While most Texans seek indoor activities during an August heatwave, we chose to hitch up Cloud 9 and head to Loyd Park, where we engaged in indoor activities. We had hoped that our heavily wooded site would provide shady relief from triple-digit temperatures, but that was not to be. An expanse of open sky directly overhead meant our rig was exposed to direct sun most of the day, making it difficult for our air-conditioner to cool the cabin much below 80 degrees. Still, we were comfortable enough to enjoy some of our favorite summertime pursuits: surfing (as in the Internet) and hunting (as in for things to watch on TV).
We arrived on Friday after work, and had everything set up by 6:30, leaving us ample time to fire up the grill for our Date Night dinner. A late-night walk under moonlit skies revealed many empty sites–clearly, local campers got the memo about the heatwave and opted to stay home.
Saturday morning’s walk around the camping loop was enhanced by the mildest temperatures of the day. After returning to Cloud 9, we settled in for the duration. Cliff made our brunch outside, but by that time the day had already grown too hot for us to enjoy a meal at the picnic table. While other folks availed themselves of air-conditioned shopping malls and big-box retailers on tax-free weekend, we availed ourselves of a tax-free afternoon nap, followed by a proper cocktail hour and a dinner of grilled lemon chicken, broccoli and cob corn. For our evening’s entertainment, we selected a favorite movie, “The Long, Long Trailer.” If you’ve never seen it, you should, especially if you consider yourself a “trailerite.”
Released in 1954, the movie stars Lucille Ball and Desi Arnaz as a newly married couple who buy a travel trailer and spend their honeymoon crossing the country. Arnaz plays Nicky Collini, a civil engineer who works on various projects throughout the United States. Ball plays Tacy, a homemaker who thinks traveling with a trailer would give them all the comforts of home near his job sites while also saving them money that would otherwise be spent on hotels and restaurants. After agreeing to the scheme, Nicky quickly discovers that the trailer life isn’t always easy or economical.
Nicky and Tacy head to a trailer show to see her “dream home,” but shortly after arriving, they come across a larger model, which Tacy instantly falls in love with. To tow it, they have to buy a new car and a trailer hitch. Nicky resigns himself to the fact that indulging Tacy’s passion will be pricey.
Early in the trip, after being overrun by overly friendly trailerites, Tacy decides to camp in the woods. But after turning down an old logging road, the trailer falls onto its side, which Nicky tries to level during a rainstorm. The next day, the couple visits Tacy’s relatives. But upon arriving at the home of her aunt and uncle, with other relatives and neighbors who are gathered watching, Nicky accidentally backs the trailer over a prized rosebush and then into the carport, destroying both. As the Collinis continue traveling, Tacy becomes determined to make their trailer a true home, collecting fruits and vegetables to can for winter, as well as rocks to decorate their front patio when they arrive at their ultimate destination in Colorado. Eventually, Tacy wants to drive, but after being constantly criticized by Nicky about her skills, she stops the car in the middle of a busy intersection, gets out and jumps in the back, furious. After having another fight that evening over who was sleeping where for the night, they make up again.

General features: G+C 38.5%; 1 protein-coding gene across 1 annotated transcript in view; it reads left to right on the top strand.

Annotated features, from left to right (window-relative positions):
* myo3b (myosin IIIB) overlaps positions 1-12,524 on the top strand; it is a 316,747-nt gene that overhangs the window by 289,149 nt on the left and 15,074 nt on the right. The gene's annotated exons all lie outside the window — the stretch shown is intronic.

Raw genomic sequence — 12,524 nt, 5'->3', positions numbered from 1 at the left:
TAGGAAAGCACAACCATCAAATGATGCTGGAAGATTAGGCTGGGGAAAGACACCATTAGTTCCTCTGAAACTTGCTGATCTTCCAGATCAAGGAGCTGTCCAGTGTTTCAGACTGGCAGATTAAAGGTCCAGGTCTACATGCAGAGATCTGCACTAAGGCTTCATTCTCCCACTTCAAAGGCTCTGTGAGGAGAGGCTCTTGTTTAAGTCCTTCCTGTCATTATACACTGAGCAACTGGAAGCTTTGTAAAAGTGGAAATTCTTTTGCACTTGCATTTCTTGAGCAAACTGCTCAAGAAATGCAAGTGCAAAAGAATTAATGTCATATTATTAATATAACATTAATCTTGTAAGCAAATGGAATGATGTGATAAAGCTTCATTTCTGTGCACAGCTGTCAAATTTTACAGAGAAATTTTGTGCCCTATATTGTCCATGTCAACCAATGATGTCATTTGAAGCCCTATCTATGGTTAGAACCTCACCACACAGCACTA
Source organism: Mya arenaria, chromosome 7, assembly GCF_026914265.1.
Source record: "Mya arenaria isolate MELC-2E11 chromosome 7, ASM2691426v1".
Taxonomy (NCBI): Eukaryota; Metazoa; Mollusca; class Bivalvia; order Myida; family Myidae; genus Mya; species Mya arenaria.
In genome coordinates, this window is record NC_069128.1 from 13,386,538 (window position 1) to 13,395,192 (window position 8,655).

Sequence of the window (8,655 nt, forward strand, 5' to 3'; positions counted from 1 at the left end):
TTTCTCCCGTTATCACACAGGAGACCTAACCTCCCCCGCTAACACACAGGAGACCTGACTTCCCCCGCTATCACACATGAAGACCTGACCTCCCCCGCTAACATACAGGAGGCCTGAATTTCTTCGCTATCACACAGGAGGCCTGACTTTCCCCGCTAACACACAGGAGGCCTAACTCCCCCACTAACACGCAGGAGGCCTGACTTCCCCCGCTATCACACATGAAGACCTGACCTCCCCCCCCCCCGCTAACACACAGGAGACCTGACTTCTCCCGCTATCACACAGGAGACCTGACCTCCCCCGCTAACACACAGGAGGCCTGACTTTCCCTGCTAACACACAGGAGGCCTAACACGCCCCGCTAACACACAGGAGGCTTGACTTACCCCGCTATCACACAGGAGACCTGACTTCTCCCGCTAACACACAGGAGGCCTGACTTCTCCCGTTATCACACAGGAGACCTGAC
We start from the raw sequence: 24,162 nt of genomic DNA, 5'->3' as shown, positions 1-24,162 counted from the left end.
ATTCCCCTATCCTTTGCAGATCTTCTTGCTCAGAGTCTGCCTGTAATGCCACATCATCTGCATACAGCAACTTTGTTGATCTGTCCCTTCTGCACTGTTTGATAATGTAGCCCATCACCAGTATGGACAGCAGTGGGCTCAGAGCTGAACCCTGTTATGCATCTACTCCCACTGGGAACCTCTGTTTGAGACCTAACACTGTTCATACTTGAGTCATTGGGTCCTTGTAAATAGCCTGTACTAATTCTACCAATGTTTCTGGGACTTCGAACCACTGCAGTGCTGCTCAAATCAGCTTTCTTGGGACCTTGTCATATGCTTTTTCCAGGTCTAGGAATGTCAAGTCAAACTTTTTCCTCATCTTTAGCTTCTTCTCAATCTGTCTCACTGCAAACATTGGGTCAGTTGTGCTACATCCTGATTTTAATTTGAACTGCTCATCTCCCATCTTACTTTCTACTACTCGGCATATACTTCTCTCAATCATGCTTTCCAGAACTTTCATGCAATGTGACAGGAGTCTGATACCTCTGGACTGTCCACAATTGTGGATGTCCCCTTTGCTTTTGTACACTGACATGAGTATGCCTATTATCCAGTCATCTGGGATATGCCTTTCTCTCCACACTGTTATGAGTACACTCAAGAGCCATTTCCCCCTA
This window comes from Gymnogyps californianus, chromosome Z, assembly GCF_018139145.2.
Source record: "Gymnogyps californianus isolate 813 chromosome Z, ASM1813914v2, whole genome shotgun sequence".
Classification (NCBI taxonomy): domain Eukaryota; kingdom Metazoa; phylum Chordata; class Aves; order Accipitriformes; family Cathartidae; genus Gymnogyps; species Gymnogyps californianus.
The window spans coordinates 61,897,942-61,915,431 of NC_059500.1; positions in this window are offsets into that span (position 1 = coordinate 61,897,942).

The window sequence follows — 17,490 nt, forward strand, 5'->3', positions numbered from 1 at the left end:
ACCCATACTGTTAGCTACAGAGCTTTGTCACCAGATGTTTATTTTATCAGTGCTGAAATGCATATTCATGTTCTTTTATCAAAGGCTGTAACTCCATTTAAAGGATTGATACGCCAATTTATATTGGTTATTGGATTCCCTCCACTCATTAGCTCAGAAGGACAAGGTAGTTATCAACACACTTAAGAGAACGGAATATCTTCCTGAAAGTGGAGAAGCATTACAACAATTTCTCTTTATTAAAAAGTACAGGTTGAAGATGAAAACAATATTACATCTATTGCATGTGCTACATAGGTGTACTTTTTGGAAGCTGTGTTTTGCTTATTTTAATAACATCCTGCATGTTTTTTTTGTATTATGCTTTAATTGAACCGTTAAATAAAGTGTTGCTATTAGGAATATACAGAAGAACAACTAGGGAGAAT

The following afternoon, Tacy attempts to cook dinner while Nicky drives, hoping to have dinner ready once he parks the trailer at their next stop. The plan goes awry as the trailer moves and rocks, causing the dinner to be ruined and Tacy to get severely bruised. Afterwards, Nicky decides to take an offer on the trailer, hoping he and Tacy can move into an actual house. But Tacy is still determined to keep the trailer, and refuses to sell it. That evening, Nicky orders Tacy to get rid of all the rocks and canned foods she has collected before they make a cliffhanging ride on a narrow road through the mountains. But Tacy thinks they would be throwing away precious memories of their honeymoon, so she decides to keep them hidden. As they drive up and down the mountain, everything Tacy has hidden rolls around inside the trailer, causing a big mess. Finally, when they reach the top of the mountain, the trailer falls over again, weighed down by all of the possessions. In a rage, Nicky takes everything Tacy has collected and throws it out of the trailer and off the side of the mountain.
The film is book-ended by the same scene: Their marriage has deteriorated to the point where Tacy decides to sell the trailer and move back home. In a final attempt to apologize, Nicky doesn’t know where to start and instead leaves. As he drives off in the pouring rain, Tacy runs to catch up with him, and they tearfully reconcile inside the long, long trailer.
We’ve watched this film at least once every year since we’ve been on the road, so this was our seventh viewing. Every time, we see something cringe-worthy related to our own travels. The towing challenges, the parking problems, the annoying neighbors, the unexpected expenses, and the petty arguments that can sometimes lead to hurt feelings and cold shoulders–we’ve experienced all of this and more as we’ve traveled border-to-border and coast-to-coast. But we’ve also experienced breathtaking beauty, unparalleled adventures, great escapes, and more memories by the mile that we could have ever imagined.
One thing we’ve learned: Home is wherever we’re together. And being together on the road is just so much more interesting.